Shipowners Attempt to Blunt Criticism Through Ship Recycling Efforts
Faced with increasing economic pressures, many shipowners are looking at downsizing fleets and disposing of older vessels. The challenge has been to address environmental concerns and increasing restrictions while retiring older or worn-out vessels. While in very different sectors of the shipping business, Carnival Cruise Line and Evergreen Marine Corporation each are highlighting their efforts to be more environmentally responsible while disposing of older tonnage.
For the first time in its nearly 50-year history, Carnival Cruise Line sold two of its cruise ships for what it is calling responsible recycling. Delivering the cruise ships the Carnival Fantasy and the Carnival Inspiration to be dismantled in Turkey, Carnival is highlighting the involvement of maritime reclamation and recycling specialists in the process.
According to Carnival’s announcement, it took efforts to ensure that a complete inventory of hazardous and regulated materials will be undertaken before the dismantling begins as well as determining the procedures planned for safely removing and processing the materials in an environmentally friendly way. The ships will be stripped of machinery, electronic equipment, glass, wood, and other materials that can be directly upcycled for reuse in new ships, used in ship repair, or repurposed for other applications. Steel and metal scraps will be salvaged and recycled for direct use or be sent to the mill for producing other products and goods.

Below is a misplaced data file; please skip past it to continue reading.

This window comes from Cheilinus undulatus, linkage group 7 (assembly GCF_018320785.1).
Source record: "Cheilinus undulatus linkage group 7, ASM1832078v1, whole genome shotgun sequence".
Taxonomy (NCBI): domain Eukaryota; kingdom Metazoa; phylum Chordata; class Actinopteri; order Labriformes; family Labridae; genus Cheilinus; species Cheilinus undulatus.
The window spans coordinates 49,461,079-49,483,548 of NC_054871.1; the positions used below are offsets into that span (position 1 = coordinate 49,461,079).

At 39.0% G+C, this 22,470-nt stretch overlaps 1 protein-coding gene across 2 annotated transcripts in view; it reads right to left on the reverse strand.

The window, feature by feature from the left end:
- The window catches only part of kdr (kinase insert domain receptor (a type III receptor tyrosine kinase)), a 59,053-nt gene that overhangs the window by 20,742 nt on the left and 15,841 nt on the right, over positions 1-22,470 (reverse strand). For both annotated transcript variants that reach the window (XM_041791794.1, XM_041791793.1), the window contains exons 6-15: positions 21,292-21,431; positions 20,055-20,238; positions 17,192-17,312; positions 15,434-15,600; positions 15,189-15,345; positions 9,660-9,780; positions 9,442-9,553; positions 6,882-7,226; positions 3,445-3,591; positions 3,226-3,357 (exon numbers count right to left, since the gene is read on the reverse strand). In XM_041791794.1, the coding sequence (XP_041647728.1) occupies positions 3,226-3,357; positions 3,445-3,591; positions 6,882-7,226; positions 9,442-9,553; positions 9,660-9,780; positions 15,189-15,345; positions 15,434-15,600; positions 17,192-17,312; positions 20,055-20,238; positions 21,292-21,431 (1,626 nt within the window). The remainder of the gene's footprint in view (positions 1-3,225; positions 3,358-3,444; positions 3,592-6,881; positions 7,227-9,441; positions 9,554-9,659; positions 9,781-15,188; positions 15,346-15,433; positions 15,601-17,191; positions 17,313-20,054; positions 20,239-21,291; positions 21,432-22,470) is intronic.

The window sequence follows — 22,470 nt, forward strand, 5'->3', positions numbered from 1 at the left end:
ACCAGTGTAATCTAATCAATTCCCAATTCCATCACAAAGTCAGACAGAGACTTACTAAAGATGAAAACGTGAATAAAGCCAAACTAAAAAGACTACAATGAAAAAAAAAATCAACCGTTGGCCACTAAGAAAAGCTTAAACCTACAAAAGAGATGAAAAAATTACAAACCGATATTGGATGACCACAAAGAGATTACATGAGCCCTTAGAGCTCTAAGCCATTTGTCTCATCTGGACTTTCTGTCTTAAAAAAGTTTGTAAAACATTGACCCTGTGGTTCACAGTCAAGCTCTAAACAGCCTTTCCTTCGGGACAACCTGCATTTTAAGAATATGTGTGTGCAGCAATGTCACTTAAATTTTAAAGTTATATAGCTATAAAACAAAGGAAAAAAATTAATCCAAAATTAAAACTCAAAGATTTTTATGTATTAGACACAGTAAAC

As another example to create greater transparency in ship disposals, Evergreen Marine Corporation became a signatory to the Ship Recycling Transparency Initiative (SRTI). Hosted by the Sustainable Shipping Initiative, it is an online platform where members report on their ship recycling policies and activities against a set of predefined disclosure criteria. Shippers and other stakeholders have access to the shipowners' information and can use it to make judgments about an owner’s commitment to acting responsibly in disposing of vessels.
“When a vessel is decommissioned and recycling is planned, not only can valuable and reusable resources be recovered but potentially dangerous waste and pollutants must be processed properly,” Evergreen said in its statement. “Recycling operations with the highest standards of safety available must be utilized. We are therefore pleased to share our recycling policies by joining SRTI and helping lead a growing industry initiative to demand more responsible ship recycling in the future.”
According to Evergreen, its decision to join SRTI is part of its efforts to ensure responsible and sustainable operations wherever they touch the environment. Consideration of the environmental impact of a vessel’s operation throughout its life-cycle is part of Evergreen’s policy and will be reflected by its participation in SRTI. When planning its current fleet renewal strategy, Evergreen says that it will also incorporate strict recycling standards for the disposal of vessels.
Speaking about trends in ship recycling, Andrew Stephens, Executive Director of the Sustainable Shipping Initiative said, “Evergreen Marine joins a growing SRTI family that includes like-minded shipowners who are holding themselves to account before key stakeholders, including clients, investors, and the wider public. This includes an increasingly diverse range of stakeholders engaging on the topics of data and transparency, circularity, and the role of financial stakeholders in sustainable and responsible ship recycling in the absence of global regulation.”